My last full day in Cornwall. Less clement weather as you can see, but all the same, I’d rather have had this than the heavy snow which has hit further north: I’m quite happy to be away from that, thank you very much. A definite ‘sea/beach’ theme has developed, with this being the fifth in a row to feature one or both, but down here, where the island ends, it’s hard to be unaware of the ocean.
A trip out to the furthest south-western extremity of the British Isles (assuming we treat Ireland as separate) — namely the Isles of Scilly, a hundred or so lumps of granite stuck thirty miles off Land’s End, of which five are inhabited. The ‘capital’, Hugh Town, is located on St Mary’s island, and built on a narrow isthmus, which is apparent here thanks to the houses having blue sea behind them as well as in front, which is why I chose this picture — that, and the profusion of coloured things (buoys?) in the sea.
That’s one of the harder-to-reach County Tops bagged as well. There were lots of photos from the day I could have chosen to give an impression of this distant part of my country, but see the other blog for more.
I said yesterday that Penzance, or more generally this part of the world, has not always been peripheral. On this beach at the tip of Britain, the main trans-Atlantic and international telegraph and, later, telephone cables came on shore, from 1870 onwards. That fact explains why I am here — thanks to the Cable & Wireless training centre (for telegraph operators) being built around this vital connection in the country’s communications network, buildings that nowadays house the archive that I have come down to Cornwall to consult.
Either way, Porthcurno has a damn fine beach, one that you would never know was such a strategically important spot. This is the southernmost shot I’ve yet taken in England, and as there is only a tiny portion of the country further south than here (just the Lizard peninsula), this sets a record that I may never beat.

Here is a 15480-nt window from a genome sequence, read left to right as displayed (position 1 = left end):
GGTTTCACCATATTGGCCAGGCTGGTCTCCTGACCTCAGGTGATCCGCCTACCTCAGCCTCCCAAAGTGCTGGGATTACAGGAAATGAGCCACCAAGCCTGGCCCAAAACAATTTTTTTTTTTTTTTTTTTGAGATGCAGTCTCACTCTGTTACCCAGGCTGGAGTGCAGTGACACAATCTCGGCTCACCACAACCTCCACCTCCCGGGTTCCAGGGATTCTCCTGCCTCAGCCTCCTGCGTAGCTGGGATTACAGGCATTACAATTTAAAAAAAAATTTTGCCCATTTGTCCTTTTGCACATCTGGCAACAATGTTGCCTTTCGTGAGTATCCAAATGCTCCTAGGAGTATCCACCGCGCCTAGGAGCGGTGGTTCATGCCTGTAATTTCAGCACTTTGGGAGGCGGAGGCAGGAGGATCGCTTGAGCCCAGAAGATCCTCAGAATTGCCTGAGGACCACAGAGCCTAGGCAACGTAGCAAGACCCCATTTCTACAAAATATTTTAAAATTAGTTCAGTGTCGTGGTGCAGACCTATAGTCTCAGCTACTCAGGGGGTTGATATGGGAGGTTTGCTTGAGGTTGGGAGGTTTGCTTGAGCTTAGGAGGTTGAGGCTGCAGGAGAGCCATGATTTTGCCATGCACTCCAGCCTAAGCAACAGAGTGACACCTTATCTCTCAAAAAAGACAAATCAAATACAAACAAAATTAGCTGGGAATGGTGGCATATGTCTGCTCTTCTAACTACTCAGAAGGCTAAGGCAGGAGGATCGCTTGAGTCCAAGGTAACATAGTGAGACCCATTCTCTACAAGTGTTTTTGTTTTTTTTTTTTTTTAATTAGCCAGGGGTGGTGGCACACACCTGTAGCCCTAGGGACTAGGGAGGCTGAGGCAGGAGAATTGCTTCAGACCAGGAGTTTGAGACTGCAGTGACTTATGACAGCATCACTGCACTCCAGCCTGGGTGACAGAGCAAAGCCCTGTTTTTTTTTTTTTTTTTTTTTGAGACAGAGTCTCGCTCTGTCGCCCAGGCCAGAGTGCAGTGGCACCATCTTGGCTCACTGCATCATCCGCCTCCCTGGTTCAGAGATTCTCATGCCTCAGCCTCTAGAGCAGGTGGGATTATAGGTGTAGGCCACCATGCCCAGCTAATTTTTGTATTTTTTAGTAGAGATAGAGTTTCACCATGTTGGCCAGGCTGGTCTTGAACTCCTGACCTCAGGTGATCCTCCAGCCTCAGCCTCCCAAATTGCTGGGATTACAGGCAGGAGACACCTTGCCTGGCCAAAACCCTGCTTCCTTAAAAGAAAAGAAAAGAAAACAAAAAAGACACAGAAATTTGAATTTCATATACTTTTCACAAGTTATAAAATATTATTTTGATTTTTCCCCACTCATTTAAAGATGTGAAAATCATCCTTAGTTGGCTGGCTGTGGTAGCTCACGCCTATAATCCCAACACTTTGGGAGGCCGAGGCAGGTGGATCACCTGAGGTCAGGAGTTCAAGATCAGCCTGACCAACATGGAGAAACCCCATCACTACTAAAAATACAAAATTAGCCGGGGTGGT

My son might have chosen to live out his university years in a place (Dundee) that is about as far as he could have got from us in West Yorkshire, while staying in the UK. But, there are compensations. Over in the distance, Arthur’s Seat and Edinburgh. Closer to the camera, the Firth of Forth, all taken just before passing through Burntisland station.
Spectacular landscape #2 of 2. The Black Isle — which is a peninsula rather than an island — has never been seen by me before but turns out to be spectacularly beautiful, a smorgasbord of photo opportunities. I did my best to pick one that summed up all this.
Brighton is still in the top ten of this blog’s most-depicted locations, but hasn’t been seen since February 2018, until yesterday anyway. There are reasons why I should regain the habit of coming here. How much longer the old West Pier will last before collapsing entirely into the sea, no one knows for sure, but the ruins will doubtless feature on many people’s photos before they do.
I started this blog on 26th August 2011, ten full years ago. Since then I have become ten years older, greyer, stouter. I do not pass judgment on whether I am wiser by a decade; only that the last 18 months have made me more cynical. This morning, our last in Hastings, I sat on the shingle beneath Hastings Pier and, like this couple, contemplated the sea on a warm and pleasant morning.
And the next ten years? If you’re still interested, follow along.
Clare and (for the third time in four days) Joe amble along the rim of the country. To the left, nothing until Dieppe in France. To the right, the town of Hastings, home for the next few nights. The evenings draw in, but summer remains with us.
Ainsdale Beach is a voluminous expanse of golden sand: so voluminous, in fact, that like many other places on the same coast, north of Liverpool (see our trip to Crosby last November), the nearby land is gradually being taken over. The buildings you see here are derelict, not (this time) because of the Great Fear, but because of the encroachment of these dunes. This is an attractive place, but a melancholy one.